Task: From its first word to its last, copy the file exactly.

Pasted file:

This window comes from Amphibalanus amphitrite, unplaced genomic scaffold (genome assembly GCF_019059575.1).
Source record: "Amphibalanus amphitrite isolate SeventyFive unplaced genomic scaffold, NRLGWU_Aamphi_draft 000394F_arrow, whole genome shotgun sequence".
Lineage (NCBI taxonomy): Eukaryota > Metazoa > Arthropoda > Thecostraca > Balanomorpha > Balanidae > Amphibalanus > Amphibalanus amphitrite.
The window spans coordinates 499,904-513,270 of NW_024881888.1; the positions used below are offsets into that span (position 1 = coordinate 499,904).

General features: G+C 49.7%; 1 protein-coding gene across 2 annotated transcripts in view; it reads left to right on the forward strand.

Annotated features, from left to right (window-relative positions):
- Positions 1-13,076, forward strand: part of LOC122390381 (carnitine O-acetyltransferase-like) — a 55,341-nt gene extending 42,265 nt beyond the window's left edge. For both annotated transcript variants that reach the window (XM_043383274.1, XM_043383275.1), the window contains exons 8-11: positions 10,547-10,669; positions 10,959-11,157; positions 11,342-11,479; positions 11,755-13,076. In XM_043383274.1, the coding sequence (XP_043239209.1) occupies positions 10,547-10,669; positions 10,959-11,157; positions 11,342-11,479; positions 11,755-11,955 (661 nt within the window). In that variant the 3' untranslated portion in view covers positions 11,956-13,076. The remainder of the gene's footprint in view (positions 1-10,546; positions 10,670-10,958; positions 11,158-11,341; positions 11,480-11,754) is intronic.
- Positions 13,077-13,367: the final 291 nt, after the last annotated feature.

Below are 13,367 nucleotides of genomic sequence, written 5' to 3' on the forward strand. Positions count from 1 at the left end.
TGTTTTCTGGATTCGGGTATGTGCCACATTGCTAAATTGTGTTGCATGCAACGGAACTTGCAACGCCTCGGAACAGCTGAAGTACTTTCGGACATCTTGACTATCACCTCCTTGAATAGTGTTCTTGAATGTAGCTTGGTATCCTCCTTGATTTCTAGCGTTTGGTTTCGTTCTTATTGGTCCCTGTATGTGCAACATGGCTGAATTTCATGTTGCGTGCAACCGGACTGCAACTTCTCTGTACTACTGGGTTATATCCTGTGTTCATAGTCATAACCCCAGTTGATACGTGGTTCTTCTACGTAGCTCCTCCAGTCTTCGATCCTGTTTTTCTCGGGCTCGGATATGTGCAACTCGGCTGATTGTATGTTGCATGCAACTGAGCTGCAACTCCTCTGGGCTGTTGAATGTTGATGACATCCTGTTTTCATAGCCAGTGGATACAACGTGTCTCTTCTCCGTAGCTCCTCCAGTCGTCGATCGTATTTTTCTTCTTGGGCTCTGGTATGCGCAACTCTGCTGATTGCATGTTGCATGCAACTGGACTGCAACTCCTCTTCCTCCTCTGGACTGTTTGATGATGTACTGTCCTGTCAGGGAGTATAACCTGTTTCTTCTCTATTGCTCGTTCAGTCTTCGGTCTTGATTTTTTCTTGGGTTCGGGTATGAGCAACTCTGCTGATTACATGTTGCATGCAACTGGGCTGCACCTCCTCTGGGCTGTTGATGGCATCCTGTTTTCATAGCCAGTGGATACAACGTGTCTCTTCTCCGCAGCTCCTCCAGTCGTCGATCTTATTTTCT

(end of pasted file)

This window comes from Amphibalanus amphitrite, unplaced genomic scaffold (genome assembly GCF_019059575.1).
Source record: "Amphibalanus amphitrite isolate SeventyFive unplaced genomic scaffold, NRLGWU_Aamphi_draft 000394F_arrow, whole genome shotgun sequence".
Lineage (NCBI taxonomy): Eukaryota > Metazoa > Arthropoda > Thecostraca > Balanomorpha > Balanidae > Amphibalanus > Amphibalanus amphitrite.
The window spans coordinates 499,904-513,270 of NW_024881888.1; the positions used below are offsets into that span (position 1 = coordinate 499,904).

General features: G+C 49.7%; 1 protein-coding gene across 2 annotated transcripts in view; it reads left to right on the forward strand.

Annotated features, from left to right (window-relative positions):
- Positions 1-13,076, forward strand: part of LOC122390381 (carnitine O-acetyltransferase-like) — a 55,341-nt gene extending 42,265 nt beyond the window's left edge. For both annotated transcript variants that reach the window (XM_043383274.1, XM_043383275.1), the window contains exons 8-11: positions 10,547-10,669; positions 10,959-11,157; positions 11,342-11,479; positions 11,755-13,076. In XM_043383274.1, the coding sequence (XP_043239209.1) occupies positions 10,547-10,669; positions 10,959-11,157; positions 11,342-11,479; positions 11,755-11,955 (661 nt within the window). In that variant the 3' untranslated portion in view covers positions 11,956-13,076. The remainder of the gene's footprint in view (positions 1-10,546; positions 10,670-10,958; positions 11,158-11,341; positions 11,480-11,754) is intronic.
- Positions 13,077-13,367: the final 291 nt, after the last annotated feature.

Below are 13,367 nucleotides of genomic sequence, written 5' to 3' on the forward strand. Positions count from 1 at the left end.
TGTTTTCTGGATTCGGGTATGTGCCACATTGCTAAATTGTGTTGCATGCAACGGAACTTGCAACGCCTCGGAACAGCTGAAGTACTTTCGGACATCTTGACTATCACCTCCTTGAATAGTGTTCTTGAATGTAGCTTGGTATCCTCCTTGATTTCTAGCGTTTGGTTTCGTTCTTATTGGTCCCTGTATGTGCAACATGGCTGAATTTCATGTTGCGTGCAACCGGACTGCAACTTCTCTGTACTACTGGGTTATATCCTGTGTTCATAGTCATAACCCCAGTTGATACGTGGTTCTTCTACGTAGCTCCTCCAGTCTTCGATCCTGTTTTTCTCGGGCTCGGATATGTGCAACTCGGCTGATTGTATGTTGCATGCAACTGAGCTGCAACTCCTCTGGGCTGTTGAATGTTGATGACATCCTGTTTTCATAGCCAGTGGATACAACGTGTCTCTTCTCCGTAGCTCCTCCAGTCGTCGATCGTATTTTTCTTCTTGGGCTCTGGTATGCGCAACTCTGCTGATTGCATGTTGCATGCAACTGGACTGCAACTCCTCTTCCTCCTCTGGACTGTTTGATGATGTACTGTCCTGTCAGGGAGTATAACCTGTTTCTTCTCTATTGCTCGTTCAGTCTTCGGTCTTGATTTTTTCTTGGGTTCGGGTATGAGCAACTCTGCTGATTACATGTTGCATGCAACTGGGCTGCACCTCCTCTGGGCTGTTGATGGCATCCTGTTTTCATAGCCAGTGGATACAACGTGTCTCTTCTCCGCAGCTCCTCCAGTCGTCGATCTTATTTTCT